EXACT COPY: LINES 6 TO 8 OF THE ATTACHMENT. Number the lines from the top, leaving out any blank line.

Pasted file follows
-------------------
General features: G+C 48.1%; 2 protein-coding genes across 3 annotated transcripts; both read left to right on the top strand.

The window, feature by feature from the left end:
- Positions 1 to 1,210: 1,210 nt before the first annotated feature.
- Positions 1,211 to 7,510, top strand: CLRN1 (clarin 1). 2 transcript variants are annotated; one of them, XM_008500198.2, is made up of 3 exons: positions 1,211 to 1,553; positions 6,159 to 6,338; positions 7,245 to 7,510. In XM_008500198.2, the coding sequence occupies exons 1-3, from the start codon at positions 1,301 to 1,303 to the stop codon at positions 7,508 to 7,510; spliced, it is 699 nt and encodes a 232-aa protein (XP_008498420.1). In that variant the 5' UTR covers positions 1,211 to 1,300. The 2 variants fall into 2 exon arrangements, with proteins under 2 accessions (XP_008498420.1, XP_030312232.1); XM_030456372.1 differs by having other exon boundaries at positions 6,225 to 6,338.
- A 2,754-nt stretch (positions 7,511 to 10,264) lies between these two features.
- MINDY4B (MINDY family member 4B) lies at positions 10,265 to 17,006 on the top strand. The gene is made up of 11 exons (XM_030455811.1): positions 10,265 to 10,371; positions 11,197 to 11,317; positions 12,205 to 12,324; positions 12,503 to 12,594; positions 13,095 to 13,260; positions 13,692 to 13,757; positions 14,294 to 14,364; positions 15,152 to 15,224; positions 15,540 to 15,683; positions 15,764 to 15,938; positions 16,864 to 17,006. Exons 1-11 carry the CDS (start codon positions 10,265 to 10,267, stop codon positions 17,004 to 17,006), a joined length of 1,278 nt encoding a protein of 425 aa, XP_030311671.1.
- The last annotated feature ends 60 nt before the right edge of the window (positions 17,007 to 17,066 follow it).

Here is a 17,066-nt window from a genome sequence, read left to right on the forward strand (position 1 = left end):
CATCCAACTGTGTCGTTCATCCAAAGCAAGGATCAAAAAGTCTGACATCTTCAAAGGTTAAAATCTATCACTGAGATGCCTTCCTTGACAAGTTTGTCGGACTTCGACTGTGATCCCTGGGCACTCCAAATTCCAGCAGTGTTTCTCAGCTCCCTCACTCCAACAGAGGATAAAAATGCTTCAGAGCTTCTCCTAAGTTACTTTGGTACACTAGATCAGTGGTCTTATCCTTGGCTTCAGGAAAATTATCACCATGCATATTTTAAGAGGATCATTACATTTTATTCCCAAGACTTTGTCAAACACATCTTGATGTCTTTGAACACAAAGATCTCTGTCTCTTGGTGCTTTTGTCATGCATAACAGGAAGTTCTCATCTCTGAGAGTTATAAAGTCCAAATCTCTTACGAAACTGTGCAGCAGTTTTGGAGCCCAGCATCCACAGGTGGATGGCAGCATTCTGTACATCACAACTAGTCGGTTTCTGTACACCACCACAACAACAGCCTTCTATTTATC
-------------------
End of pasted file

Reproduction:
- MINDY4B (MINDY family member 4B) lies at positions 10,265 to 17,006 on the top strand. The gene is made up of 11 exons (XM_030455811.1): positions 10,265 to 10,371; positions 11,197 to 11,317; positions 12,205 to 12,324; positions 12,503 to 12,594; positions 13,095 to 13,260; positions 13,692 to 13,757; positions 14,294 to 14,364; positions 15,152 to 15,224; positions 15,540 to 15,683; positions 15,764 to 15,938; positions 16,864 to 17,006. Exons 1-11 carry the CDS (start codon positions 10,265 to 10,267, stop codon positions 17,004 to 17,006), a joined length of 1,278 nt encoding a protein of 425 aa, XP_030311671.1.
- The last annotated feature ends 60 nt before the right edge of the window (positions 17,007 to 17,066 follow it).

Here is a 17,066-nt window from a genome sequence, read left to right on the forward strand (position 1 = left end):